Profits and Professions

Essays in Business and Professional Ethics

  • Wade L. Robison
  • Michael S. Pritchard
  • Joseph Ellin

Table of contents

  1. Front Matter
    Pages i-xii
  2. Professional Ethics

    1. Front Matter
      Pages 1-1
    2. Wade L. Robison
      Pages 3-8
    3. Lisa H. Newton
      Pages 23-36
    4. Gerald J. Postema
      Pages 37-63
    5. Michael D. Bayles
      Pages 65-73
  3. Business Ethics

    1. Front Matter
      Pages 75-75
    2. Joseph Ellin
      Pages 77-87
    3. Robert V. Hannaford
      Pages 101-112
    4. Donald R. Koehn
      Pages 113-132
    5. Norman Chase Gillespie
      Pages 133-140
    6. Thomas L. Carson, Richard E. Wokutch
      Pages 141-155
    7. Richard T. De George
      Pages 157-174
  4. Professionals in a Corporate Setting

    1. Front Matter
      Pages 175-175
    2. Michael S. Pritchard
      Pages 177-182
    3. William F. May
      Pages 183-213
    4. John Kultgen
      Pages 225-264
    5. Gene G. James
      Pages 287-303
    6. Albert Flores
      Pages 305-315

About this book


Suppose an accountant discovers evidence of shady practices while ex­ amining the books of a client. What should he or she do? Accountants have a professional obligation to respect the confidentiality of their cli­ ents' accounts. But, as an ordinary citizen, our accountant may feel that the authorities ought to be informed. Suppose a physician discov­ ers that a patient, a bus driver, has a weak heart. If the patient contin­ ues bus driving even after being informed of the heart condition, should the physician inform the driver's company? Respect for patient confidentiality would say, no. But what if the driver should suffer a heart attack while on duty, causing an accident in which people are killed or seriously injured? Would the doctor bear some responsibility for these consequences? Special obligations, such as those of confidentiality, apply to any­ one in business or the professions. These obligations articulate, at least in part, what it is for someone to be, say, an accountant or a physician. Since these obligations are special, they raise a real possibility of con­ flict with the moral principles we usually accept outside of these spe­ cial relationships in business and the professions. These conflicts may become more accentuated for a professional who is also a corporate employee-a corporate attorney, an engineer working for a construction company, a nurse working as an employee of a hospital.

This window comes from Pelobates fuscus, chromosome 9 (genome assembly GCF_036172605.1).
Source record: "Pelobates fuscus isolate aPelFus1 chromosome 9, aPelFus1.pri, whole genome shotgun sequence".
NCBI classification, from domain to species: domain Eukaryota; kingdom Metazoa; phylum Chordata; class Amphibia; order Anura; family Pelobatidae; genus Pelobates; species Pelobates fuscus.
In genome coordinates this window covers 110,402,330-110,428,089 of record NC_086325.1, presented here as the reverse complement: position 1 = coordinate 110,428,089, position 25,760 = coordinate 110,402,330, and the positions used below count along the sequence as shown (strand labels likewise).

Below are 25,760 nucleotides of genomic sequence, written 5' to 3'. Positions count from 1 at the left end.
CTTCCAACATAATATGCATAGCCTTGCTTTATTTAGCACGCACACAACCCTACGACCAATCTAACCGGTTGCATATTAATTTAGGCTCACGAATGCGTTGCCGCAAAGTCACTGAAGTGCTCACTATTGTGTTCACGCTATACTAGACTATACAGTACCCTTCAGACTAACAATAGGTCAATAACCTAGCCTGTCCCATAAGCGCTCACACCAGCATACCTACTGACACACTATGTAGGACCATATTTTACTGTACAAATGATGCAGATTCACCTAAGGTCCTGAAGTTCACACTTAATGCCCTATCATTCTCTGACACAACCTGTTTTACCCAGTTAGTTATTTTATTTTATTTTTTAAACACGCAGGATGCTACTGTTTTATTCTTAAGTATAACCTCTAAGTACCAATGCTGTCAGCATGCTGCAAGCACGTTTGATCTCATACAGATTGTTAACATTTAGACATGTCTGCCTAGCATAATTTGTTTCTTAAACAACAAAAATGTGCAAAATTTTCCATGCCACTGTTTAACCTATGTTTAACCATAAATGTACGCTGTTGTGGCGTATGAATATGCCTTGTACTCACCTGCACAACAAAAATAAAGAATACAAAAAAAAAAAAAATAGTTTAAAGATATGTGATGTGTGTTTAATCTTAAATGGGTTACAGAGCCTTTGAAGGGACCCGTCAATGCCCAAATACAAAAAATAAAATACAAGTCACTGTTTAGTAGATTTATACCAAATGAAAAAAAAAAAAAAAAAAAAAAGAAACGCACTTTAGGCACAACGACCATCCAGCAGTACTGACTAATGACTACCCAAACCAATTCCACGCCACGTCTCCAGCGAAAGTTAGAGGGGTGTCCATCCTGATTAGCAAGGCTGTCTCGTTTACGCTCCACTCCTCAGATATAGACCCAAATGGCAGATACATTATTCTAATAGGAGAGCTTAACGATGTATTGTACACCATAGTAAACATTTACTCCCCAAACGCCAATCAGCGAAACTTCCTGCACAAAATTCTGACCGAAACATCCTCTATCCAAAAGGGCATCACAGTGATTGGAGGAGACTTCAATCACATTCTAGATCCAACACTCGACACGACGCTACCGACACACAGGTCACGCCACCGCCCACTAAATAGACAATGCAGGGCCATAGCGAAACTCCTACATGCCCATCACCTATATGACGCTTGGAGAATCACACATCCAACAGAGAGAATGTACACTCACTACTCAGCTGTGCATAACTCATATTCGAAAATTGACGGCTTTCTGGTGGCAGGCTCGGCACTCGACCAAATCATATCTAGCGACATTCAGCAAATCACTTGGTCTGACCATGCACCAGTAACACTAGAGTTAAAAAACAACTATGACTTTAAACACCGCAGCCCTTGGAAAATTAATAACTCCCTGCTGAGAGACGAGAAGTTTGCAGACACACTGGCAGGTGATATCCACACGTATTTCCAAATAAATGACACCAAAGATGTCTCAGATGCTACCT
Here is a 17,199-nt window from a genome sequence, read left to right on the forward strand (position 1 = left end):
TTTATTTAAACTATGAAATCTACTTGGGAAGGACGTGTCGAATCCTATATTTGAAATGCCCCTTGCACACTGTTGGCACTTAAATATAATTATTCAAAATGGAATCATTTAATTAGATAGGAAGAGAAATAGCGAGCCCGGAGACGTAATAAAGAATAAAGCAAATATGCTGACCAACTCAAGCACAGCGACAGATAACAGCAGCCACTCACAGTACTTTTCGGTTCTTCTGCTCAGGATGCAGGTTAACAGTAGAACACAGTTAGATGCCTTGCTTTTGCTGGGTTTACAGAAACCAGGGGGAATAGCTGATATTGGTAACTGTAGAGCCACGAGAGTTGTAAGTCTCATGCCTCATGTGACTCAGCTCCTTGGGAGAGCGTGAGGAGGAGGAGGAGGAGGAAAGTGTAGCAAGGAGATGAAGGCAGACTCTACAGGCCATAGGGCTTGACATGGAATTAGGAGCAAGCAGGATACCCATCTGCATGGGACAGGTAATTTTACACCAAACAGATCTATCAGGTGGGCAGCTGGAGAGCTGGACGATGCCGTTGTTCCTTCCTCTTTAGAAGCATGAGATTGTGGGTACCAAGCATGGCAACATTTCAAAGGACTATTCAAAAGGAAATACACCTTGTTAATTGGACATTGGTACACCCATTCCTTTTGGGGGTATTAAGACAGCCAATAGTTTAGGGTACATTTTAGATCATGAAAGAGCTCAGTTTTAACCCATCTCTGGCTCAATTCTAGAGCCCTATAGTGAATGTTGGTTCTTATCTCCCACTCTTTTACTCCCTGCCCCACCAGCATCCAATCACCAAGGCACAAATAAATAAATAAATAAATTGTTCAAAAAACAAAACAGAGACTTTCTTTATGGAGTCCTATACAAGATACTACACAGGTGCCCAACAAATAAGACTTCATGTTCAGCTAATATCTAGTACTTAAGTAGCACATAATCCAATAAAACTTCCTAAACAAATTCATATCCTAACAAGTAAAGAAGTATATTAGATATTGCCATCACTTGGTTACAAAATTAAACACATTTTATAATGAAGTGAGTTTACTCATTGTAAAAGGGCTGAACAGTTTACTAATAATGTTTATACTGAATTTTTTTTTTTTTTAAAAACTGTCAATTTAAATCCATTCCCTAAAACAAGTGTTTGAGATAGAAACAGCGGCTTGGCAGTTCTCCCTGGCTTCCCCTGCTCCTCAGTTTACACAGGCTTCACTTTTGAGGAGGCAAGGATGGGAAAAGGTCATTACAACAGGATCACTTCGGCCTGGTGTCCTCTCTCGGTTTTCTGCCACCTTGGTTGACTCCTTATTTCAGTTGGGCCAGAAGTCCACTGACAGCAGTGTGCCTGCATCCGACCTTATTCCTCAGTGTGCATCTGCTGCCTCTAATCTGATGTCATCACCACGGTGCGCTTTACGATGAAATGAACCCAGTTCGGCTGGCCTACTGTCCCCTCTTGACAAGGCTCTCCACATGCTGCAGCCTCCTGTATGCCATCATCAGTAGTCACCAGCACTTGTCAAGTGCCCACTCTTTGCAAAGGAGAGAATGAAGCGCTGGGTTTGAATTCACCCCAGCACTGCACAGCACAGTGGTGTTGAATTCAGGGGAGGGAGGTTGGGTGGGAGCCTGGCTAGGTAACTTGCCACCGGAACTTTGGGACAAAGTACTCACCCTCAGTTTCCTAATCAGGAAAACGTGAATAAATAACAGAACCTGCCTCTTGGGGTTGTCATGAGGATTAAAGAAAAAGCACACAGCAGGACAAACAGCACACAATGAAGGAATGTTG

Whistleblowing autonomy confidentiality ethics morality

Editors and affiliations

  • Wade L. Robison
    • 1
  • Michael S. Pritchard
    • 2
  • Joseph Ellin
    • 2
  1. 1.Kalamazoo CollegeUSA
  2. 2.Western Michigan UniversityUSA

Bibliographic information